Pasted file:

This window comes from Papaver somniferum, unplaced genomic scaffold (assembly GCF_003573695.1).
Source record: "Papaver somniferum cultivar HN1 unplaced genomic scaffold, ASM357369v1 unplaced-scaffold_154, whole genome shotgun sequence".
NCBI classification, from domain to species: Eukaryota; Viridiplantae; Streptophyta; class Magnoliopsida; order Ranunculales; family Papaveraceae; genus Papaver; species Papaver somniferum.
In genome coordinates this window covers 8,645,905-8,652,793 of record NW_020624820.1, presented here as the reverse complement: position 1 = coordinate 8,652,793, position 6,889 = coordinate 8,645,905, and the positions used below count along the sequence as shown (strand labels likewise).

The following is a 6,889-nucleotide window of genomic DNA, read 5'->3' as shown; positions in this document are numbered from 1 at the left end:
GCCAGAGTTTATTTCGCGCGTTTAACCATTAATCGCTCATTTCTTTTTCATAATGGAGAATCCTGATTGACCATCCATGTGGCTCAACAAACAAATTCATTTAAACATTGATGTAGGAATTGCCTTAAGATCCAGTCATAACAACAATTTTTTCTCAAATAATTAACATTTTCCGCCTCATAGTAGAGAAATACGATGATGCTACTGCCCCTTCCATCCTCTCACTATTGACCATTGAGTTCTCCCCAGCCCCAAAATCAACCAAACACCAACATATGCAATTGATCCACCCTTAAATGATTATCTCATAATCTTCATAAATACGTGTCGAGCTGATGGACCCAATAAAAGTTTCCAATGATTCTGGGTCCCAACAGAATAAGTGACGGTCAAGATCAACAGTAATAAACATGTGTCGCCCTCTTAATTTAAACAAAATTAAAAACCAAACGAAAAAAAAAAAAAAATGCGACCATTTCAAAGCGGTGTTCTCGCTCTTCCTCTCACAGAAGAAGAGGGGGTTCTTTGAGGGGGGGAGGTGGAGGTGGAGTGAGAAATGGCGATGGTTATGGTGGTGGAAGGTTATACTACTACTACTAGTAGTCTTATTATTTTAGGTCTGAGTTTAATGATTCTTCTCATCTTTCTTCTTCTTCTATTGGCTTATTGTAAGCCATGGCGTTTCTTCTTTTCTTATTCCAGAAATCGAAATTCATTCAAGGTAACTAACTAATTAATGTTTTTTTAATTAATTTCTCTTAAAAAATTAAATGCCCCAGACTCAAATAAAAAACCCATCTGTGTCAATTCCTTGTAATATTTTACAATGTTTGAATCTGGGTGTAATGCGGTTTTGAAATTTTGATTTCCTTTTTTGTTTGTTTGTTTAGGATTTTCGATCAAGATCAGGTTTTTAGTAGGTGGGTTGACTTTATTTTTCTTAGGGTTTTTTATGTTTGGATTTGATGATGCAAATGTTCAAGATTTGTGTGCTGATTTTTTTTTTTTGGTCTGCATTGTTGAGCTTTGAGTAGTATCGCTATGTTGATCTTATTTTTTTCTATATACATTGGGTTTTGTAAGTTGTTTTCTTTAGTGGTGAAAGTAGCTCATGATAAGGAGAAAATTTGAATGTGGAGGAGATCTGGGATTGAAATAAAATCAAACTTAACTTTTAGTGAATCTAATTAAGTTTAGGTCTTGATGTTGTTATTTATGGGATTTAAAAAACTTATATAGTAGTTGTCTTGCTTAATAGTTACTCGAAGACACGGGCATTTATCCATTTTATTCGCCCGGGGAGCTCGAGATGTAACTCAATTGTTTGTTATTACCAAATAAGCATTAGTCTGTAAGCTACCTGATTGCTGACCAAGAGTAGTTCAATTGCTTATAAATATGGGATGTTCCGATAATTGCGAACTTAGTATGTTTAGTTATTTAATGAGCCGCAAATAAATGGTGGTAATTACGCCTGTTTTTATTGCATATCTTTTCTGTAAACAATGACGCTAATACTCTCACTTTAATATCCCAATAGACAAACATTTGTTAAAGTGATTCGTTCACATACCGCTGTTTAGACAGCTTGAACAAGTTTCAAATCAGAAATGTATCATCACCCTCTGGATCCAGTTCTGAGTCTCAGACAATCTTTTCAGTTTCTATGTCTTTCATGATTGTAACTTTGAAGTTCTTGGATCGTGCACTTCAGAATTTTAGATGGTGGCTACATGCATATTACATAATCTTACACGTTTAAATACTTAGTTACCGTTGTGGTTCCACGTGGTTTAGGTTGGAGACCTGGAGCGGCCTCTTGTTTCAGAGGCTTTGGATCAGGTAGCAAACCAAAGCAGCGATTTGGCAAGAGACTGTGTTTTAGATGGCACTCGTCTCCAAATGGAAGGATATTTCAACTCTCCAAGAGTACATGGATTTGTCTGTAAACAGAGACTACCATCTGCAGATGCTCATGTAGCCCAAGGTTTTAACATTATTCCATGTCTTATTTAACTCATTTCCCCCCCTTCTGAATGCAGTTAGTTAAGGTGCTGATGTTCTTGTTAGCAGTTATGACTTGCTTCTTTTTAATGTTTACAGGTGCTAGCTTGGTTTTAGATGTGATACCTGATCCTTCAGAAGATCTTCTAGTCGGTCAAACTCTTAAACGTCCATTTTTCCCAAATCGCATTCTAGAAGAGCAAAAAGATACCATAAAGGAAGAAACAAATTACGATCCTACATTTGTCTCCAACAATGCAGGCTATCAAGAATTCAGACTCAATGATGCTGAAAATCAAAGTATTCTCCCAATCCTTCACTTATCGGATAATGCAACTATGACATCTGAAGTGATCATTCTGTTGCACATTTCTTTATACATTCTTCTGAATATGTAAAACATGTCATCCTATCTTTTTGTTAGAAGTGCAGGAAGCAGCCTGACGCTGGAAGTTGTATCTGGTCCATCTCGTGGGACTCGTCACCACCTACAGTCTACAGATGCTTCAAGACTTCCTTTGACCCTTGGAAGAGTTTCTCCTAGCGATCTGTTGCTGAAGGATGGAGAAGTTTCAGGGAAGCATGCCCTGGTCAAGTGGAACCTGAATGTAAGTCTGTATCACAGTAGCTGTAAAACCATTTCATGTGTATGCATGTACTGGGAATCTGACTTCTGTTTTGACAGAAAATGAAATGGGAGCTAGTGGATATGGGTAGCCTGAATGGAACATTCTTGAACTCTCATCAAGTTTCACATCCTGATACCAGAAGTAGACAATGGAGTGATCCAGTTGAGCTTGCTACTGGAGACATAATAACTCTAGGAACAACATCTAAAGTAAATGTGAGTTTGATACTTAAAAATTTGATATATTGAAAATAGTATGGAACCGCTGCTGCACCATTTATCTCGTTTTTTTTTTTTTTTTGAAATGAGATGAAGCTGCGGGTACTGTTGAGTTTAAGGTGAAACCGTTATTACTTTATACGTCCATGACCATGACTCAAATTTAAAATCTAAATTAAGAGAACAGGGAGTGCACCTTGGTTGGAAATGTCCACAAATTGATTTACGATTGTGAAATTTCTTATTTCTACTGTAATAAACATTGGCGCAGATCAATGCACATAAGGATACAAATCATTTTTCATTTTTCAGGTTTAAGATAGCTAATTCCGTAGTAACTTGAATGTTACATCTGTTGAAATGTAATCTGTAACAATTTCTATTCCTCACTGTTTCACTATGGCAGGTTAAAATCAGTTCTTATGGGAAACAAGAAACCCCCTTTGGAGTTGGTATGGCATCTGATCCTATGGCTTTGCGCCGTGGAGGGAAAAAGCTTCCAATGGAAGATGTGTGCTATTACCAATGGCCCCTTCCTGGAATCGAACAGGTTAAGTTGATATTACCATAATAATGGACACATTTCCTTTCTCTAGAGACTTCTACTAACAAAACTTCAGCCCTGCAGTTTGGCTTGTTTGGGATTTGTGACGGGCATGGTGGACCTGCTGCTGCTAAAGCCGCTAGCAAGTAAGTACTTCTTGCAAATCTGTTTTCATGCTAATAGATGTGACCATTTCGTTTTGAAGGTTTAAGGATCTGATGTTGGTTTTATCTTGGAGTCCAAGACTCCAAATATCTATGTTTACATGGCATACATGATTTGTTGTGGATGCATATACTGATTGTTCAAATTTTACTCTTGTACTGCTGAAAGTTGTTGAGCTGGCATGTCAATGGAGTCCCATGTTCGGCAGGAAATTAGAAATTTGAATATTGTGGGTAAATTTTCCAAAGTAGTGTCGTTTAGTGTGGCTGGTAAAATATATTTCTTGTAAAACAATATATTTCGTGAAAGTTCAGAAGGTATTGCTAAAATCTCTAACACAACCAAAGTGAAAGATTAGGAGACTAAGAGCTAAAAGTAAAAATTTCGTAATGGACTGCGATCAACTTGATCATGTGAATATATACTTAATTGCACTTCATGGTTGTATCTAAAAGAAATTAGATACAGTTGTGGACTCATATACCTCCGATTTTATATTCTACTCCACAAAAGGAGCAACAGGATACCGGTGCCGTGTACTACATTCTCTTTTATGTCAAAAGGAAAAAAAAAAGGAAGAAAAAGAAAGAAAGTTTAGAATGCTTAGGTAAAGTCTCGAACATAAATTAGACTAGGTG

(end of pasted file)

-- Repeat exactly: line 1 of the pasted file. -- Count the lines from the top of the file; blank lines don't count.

This window comes from Papaver somniferum, unplaced genomic scaffold (assembly GCF_003573695.1).